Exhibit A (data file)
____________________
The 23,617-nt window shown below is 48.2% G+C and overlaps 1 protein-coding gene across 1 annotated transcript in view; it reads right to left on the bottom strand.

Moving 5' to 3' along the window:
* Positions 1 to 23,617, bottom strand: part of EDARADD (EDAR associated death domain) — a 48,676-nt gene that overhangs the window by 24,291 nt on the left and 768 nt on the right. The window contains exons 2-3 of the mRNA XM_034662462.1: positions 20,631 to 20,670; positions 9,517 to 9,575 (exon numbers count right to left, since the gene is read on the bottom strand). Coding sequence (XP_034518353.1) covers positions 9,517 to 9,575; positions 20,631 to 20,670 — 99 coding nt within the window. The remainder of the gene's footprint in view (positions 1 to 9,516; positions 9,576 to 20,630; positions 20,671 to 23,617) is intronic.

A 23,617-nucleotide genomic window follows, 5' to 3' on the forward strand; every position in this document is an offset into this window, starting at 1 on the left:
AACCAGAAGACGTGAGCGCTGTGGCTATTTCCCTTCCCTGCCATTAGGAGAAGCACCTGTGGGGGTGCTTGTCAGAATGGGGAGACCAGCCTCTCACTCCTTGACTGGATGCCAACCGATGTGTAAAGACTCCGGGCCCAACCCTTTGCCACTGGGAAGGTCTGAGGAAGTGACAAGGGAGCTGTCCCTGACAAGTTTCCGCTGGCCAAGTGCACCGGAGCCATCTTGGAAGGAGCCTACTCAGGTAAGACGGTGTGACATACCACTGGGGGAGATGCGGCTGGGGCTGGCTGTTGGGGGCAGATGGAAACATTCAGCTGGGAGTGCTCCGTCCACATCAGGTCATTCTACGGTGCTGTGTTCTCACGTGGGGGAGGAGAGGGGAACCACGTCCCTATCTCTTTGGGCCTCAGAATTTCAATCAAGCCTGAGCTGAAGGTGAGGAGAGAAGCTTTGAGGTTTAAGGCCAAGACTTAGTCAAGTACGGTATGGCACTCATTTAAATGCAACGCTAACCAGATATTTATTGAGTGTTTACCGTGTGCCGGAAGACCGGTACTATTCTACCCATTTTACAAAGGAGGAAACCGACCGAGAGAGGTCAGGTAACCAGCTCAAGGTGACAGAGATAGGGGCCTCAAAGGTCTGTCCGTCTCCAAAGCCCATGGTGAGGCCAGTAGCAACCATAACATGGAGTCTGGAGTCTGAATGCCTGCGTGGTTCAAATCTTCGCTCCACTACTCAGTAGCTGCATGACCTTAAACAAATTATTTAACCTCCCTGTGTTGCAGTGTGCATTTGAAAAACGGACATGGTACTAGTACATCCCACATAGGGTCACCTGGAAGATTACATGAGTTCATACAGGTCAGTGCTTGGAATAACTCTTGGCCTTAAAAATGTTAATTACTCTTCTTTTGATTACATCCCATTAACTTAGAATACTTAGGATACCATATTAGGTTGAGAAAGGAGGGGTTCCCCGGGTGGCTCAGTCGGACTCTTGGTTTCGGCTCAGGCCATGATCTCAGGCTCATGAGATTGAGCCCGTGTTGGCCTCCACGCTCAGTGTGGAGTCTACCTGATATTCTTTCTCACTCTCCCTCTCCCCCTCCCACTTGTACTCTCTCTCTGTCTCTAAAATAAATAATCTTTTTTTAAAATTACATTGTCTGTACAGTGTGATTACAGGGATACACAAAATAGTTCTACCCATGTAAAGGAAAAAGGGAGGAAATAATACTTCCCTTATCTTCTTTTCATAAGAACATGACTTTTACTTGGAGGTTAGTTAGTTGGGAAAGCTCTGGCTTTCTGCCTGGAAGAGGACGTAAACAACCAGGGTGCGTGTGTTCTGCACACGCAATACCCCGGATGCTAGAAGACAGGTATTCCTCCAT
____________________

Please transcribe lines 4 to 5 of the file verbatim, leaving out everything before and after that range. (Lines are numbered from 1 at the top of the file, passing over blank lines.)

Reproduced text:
A 23,617-nucleotide genomic window follows, 5' to 3' on the forward strand; every position in this document is an offset into this window, starting at 1 on the left:
AACCAGAAGACGTGAGCGCTGTGGCTATTTCCCTTCCCTGCCATTAGGAGAAGCACCTGTGGGGGTGCTTGTCAGAATGGGGAGACCAGCCTCTCACTCCTTGACTGGATGCCAACCGATGTGTAAAGACTCCGGGCCCAACCCTTTGCCACTGGGAAGGTCTGAGGAAGTGACAAGGGAGCTGTCCCTGACAAGTTTCCGCTGGCCAAGTGCACCGGAGCCATCTTGGAAGGAGCCTACTCAGGTAAGACGGTGTGACATACCACTGGGGGAGATGCGGCTGGGGCTGGCTGTTGGGGGCAGATGGAAACATTCAGCTGGGAGTGCTCCGTCCACATCAGGTCATTCTACGGTGCTGTGTTCTCACGTGGGGGAGGAGAGGGGAACCACGTCCCTATCTCTTTGGGCCTCAGAATTTCAATCAAGCCTGAGCTGAAGGTGAGGAGAGAAGCTTTGAGGTTTAAGGCCAAGACTTAGTCAAGTACGGTATGGCACTCATTTAAATGCAACGCTAACCAGATATTTATTGAGTGTTTACCGTGTGCCGGAAGACCGGTACTATTCTACCCATTTTACAAAGGAGGAAACCGACCGAGAGAGGTCAGGTAACCAGCTCAAGGTGACAGAGATAGGGGCCTCAAAGGTCTGTCCGTCTCCAAAGCCCATGGTGAGGCCAGTAGCAACCATAACATGGAGTCTGGAGTCTGAATGCCTGCGTGGTTCAAATCTTCGCTCCACTACTCAGTAGCTGCATGACCTTAAACAAATTATTTAACCTCCCTGTGTTGCAGTGTGCATTTGAAAAACGGACATGGTACTAGTACATCCCACATAGGGTCACCTGGAAGATTACATGAGTTCATACAGGTCAGTGCTTGGAATAACTCTTGGCCTTAAAAATGTTAATTACTCTTCTTTTGATTACATCCCATTAACTTAGAATACTTAGGATACCATATTAGGTTGAGAAAGGAGGGGTTCCCCGGGTGGCTCAGTCGGACTCTTGGTTTCGGCTCAGGCCATGATCTCAGGCTCATGAGATTGAGCCCGTGTTGGCCTCCACGCTCAGTGTGGAGTCTACCTGATATTCTTTCTCACTCTCCCTCTCCCCCTCCCACTTGTACTCTCTCTCTGTCTCTAAAATAAATAATCTTTTTTTAAAATTACATTGTCTGTACAGTGTGATTACAGGGATACACAAAATAGTTCTACCCATGTAAAGGAAAAAGGGAGGAAATAATACTTCCCTTATCTTCTTTTCATAAGAACATGACTTTTACTTGGAGGTTAGTTAGTTGGGAAAGCTCTGGCTTTCTGCCTGGAAGAGGACGTAAACAACCAGGGTGCGTGTGTTCTGCACACGCAATACCCCGGATGCTAGAAGACAGGTATTCCTCCAT